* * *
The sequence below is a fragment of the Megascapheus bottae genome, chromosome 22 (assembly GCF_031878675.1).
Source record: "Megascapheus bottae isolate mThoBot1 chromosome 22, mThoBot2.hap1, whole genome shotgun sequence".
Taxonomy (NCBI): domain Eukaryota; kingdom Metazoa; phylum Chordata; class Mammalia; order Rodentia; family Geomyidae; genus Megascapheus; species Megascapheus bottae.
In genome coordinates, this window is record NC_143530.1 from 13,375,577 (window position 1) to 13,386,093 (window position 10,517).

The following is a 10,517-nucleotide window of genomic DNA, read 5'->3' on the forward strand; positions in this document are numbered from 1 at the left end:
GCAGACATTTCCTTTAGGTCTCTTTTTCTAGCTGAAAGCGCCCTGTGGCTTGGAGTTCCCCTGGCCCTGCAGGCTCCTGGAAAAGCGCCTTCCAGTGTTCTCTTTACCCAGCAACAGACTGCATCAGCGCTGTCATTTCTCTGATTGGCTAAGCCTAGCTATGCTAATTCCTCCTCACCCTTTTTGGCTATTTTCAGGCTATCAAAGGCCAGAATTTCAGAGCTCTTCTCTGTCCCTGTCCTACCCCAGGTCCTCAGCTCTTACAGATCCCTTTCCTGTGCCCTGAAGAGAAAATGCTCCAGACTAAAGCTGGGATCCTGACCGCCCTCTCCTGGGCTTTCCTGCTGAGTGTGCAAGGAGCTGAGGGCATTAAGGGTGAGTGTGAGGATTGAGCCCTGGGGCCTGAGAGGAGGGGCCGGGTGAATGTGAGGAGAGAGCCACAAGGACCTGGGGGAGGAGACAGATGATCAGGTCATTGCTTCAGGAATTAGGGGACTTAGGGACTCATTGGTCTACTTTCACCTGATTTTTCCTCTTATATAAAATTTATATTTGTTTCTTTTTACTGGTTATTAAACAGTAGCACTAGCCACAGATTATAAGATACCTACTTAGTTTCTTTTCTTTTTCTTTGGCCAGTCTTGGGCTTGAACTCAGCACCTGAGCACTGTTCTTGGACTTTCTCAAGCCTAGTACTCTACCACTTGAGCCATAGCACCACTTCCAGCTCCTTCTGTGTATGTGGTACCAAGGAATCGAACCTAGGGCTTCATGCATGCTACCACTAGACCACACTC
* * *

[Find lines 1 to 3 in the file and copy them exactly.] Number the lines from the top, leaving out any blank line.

The sequence below is a fragment of the Megascapheus bottae genome, chromosome 22 (assembly GCF_031878675.1).
Source record: "Megascapheus bottae isolate mThoBot1 chromosome 22, mThoBot2.hap1, whole genome shotgun sequence".
Taxonomy (NCBI): domain Eukaryota; kingdom Metazoa; phylum Chordata; class Mammalia; order Rodentia; family Geomyidae; genus Megascapheus; species Megascapheus bottae.